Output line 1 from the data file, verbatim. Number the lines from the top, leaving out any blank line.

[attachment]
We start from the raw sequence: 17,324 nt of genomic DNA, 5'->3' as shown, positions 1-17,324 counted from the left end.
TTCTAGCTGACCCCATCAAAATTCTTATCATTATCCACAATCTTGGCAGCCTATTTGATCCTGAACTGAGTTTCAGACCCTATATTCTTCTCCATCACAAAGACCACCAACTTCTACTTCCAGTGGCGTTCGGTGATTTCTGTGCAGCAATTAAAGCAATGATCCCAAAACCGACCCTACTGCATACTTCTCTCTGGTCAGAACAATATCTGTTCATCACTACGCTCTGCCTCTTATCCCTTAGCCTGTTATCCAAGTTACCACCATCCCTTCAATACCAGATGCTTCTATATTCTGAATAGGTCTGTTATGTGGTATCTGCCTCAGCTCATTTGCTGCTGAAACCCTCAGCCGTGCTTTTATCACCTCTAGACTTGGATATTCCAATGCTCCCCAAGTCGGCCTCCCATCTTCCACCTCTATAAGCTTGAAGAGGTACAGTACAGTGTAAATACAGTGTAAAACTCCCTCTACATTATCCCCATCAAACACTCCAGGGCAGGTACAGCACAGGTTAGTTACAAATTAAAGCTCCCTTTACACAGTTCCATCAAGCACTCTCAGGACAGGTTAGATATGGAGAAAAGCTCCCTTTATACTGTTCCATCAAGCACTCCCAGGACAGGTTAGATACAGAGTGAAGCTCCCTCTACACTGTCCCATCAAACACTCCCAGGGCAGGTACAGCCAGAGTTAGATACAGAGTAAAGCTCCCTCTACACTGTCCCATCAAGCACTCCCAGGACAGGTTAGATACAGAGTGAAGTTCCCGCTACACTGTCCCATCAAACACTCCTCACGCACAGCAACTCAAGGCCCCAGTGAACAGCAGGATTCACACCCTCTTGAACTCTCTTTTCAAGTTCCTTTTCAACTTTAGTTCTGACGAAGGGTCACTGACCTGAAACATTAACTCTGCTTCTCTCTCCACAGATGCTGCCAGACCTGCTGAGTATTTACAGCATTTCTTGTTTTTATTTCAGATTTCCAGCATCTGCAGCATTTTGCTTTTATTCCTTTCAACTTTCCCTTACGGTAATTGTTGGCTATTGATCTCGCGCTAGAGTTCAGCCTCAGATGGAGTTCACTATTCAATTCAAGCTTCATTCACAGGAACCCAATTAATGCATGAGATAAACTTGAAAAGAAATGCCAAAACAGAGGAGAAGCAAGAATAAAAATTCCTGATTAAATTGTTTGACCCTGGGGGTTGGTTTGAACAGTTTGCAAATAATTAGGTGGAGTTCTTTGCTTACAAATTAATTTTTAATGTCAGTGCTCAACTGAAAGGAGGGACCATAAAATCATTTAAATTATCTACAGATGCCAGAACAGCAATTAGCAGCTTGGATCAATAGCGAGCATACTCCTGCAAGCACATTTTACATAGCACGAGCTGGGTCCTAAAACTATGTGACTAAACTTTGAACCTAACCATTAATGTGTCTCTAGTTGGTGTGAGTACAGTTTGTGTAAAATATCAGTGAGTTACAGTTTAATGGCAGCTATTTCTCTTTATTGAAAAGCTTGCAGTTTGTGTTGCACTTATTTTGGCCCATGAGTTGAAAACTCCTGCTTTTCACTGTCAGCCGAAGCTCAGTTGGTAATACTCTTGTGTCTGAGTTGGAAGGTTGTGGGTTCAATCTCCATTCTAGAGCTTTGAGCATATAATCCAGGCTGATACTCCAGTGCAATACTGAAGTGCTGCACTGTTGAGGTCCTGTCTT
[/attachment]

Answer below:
We start from the raw sequence: 17,324 nt of genomic DNA, 5'->3' as shown, positions 1-17,324 counted from the left end.